Our planet and rural communities cannot afford four more years of Vilsack’s aggressive corporatism.
On Tuesday, after some public tokenizing and horse trading, President-elect Joe Biden’s transition team crowned dairy industry lobbyist and former Agriculture Secretary Tom Vilsack to lead the Department of Agriculture. Vilsack won out over House Majority Whip Jim Clyburn’s pick, Rep. Marcia Fudge, who was also backed by progressives. Whereas Fudge represented an opportunityto unite the USDA’s rural and urban constituents and address the agency’s long history of racial discrimination, Vilsack is a rerun of pro-corporate policies that continue to drive rural communities away from the Democratic Party.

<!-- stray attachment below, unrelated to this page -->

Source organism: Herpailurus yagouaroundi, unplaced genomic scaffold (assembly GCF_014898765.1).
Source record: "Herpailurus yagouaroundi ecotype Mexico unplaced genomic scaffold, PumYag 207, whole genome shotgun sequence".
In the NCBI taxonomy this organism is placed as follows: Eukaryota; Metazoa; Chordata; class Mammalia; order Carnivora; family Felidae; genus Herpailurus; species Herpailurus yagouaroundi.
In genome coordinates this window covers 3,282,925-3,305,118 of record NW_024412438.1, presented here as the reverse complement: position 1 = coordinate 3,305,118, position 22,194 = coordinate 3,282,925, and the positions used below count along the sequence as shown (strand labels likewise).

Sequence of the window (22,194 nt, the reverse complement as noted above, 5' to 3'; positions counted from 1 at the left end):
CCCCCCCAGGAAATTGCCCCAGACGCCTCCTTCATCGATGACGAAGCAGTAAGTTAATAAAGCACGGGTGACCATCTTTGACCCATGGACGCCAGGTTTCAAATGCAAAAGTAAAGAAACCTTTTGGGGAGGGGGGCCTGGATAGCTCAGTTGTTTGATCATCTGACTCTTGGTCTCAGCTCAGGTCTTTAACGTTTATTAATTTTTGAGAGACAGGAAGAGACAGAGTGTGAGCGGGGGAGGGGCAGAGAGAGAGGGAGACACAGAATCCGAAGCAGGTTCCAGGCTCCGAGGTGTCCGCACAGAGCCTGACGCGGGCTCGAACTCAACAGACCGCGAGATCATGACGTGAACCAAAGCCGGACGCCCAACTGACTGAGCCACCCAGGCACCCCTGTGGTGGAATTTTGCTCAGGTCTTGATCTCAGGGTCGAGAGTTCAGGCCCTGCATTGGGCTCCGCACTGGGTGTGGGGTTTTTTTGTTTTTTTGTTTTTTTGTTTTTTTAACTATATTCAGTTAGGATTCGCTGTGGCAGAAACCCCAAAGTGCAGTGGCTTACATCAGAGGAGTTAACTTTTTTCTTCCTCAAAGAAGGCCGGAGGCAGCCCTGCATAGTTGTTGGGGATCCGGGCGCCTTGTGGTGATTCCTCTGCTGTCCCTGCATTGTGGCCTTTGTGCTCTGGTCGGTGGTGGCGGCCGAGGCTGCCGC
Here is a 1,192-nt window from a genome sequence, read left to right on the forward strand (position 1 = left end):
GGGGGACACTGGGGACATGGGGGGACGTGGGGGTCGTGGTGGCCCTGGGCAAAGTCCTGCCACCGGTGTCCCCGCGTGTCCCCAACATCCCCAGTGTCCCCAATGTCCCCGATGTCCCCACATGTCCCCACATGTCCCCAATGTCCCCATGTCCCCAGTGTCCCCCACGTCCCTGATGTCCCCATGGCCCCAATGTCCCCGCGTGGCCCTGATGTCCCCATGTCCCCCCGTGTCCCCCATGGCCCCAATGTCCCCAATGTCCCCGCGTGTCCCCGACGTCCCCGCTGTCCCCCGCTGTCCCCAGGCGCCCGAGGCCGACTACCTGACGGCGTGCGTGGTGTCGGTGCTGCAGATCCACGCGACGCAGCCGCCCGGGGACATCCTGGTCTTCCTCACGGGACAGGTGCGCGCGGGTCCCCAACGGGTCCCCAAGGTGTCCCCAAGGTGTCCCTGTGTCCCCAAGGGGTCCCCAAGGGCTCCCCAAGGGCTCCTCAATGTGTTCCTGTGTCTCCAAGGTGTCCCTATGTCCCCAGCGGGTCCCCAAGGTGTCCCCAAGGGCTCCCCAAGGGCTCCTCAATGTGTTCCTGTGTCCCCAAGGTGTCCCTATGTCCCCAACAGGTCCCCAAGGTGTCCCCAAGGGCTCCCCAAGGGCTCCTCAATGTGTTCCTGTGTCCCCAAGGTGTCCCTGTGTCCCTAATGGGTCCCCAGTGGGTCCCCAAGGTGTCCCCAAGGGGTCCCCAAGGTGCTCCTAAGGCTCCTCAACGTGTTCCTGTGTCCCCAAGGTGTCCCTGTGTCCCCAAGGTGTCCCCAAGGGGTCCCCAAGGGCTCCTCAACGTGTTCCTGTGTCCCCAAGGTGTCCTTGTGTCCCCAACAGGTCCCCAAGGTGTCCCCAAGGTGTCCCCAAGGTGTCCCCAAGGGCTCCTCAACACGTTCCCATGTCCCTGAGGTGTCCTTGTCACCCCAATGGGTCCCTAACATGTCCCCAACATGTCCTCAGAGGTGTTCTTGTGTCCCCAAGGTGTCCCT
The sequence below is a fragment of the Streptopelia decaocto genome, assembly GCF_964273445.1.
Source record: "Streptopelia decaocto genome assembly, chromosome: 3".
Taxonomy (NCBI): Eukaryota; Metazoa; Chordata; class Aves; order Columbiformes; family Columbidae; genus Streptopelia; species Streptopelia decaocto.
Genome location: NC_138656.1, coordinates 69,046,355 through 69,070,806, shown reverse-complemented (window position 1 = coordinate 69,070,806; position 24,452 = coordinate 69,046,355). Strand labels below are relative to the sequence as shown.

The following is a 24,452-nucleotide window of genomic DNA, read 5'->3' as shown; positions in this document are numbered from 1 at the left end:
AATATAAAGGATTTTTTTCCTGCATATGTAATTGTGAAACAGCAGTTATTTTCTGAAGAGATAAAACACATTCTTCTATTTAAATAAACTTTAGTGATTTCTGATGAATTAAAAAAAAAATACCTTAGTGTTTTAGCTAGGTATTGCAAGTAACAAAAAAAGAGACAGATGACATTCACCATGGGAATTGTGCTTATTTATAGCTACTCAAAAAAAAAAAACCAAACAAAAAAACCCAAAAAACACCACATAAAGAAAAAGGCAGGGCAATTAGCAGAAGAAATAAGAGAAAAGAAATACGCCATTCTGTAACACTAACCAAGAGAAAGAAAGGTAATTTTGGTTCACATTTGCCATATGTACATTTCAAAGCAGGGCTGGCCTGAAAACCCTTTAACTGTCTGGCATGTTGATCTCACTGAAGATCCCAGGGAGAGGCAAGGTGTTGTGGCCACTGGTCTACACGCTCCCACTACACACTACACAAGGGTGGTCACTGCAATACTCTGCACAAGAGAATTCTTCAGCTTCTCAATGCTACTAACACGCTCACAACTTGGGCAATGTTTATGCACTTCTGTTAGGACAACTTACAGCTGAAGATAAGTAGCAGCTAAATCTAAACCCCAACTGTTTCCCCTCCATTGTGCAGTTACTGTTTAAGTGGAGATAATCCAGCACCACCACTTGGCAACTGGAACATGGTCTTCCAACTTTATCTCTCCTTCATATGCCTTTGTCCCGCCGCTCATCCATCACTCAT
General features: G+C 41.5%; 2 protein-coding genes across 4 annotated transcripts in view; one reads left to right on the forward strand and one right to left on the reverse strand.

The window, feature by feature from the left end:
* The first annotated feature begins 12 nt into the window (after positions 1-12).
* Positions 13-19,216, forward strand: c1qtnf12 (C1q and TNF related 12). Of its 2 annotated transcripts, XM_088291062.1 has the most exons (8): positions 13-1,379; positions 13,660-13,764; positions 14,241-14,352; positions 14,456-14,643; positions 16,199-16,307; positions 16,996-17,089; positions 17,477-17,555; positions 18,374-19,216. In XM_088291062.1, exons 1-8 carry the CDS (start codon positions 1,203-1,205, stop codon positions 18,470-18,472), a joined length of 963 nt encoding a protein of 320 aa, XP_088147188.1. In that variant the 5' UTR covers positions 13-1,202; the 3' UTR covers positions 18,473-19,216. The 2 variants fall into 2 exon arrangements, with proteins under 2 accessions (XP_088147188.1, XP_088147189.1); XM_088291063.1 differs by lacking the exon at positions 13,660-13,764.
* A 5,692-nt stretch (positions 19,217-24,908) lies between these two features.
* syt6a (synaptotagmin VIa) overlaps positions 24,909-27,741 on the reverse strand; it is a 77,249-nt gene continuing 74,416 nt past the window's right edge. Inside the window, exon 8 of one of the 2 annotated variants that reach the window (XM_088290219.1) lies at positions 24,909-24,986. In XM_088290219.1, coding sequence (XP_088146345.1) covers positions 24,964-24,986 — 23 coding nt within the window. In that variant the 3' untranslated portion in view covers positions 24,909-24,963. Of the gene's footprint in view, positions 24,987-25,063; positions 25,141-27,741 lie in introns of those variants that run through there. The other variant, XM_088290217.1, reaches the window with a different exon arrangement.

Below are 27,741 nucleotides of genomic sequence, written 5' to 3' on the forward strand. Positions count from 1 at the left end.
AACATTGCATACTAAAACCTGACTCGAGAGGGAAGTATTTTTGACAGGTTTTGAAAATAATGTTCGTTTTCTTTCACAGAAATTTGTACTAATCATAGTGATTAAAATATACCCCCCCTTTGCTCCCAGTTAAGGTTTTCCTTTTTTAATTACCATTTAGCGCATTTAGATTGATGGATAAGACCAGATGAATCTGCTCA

The secretary of agriculture is an underrated and important Cabinet member whose work intersects with climate change, workers’ safety, racial justice, antitrust, rural development, and of course, feeding the country.
The Covid-19 pandemic put America’s fragile and destructive food system on display. Massive plant closures threatened the food supply, front-line food workers fell sick and died in large (and growing) numbers, and nearly 1 in 4 households experienced food insecurity. The next agriculture secretary has an unprecedented moment to enact much needed systemic changes in how we grow and distribute food.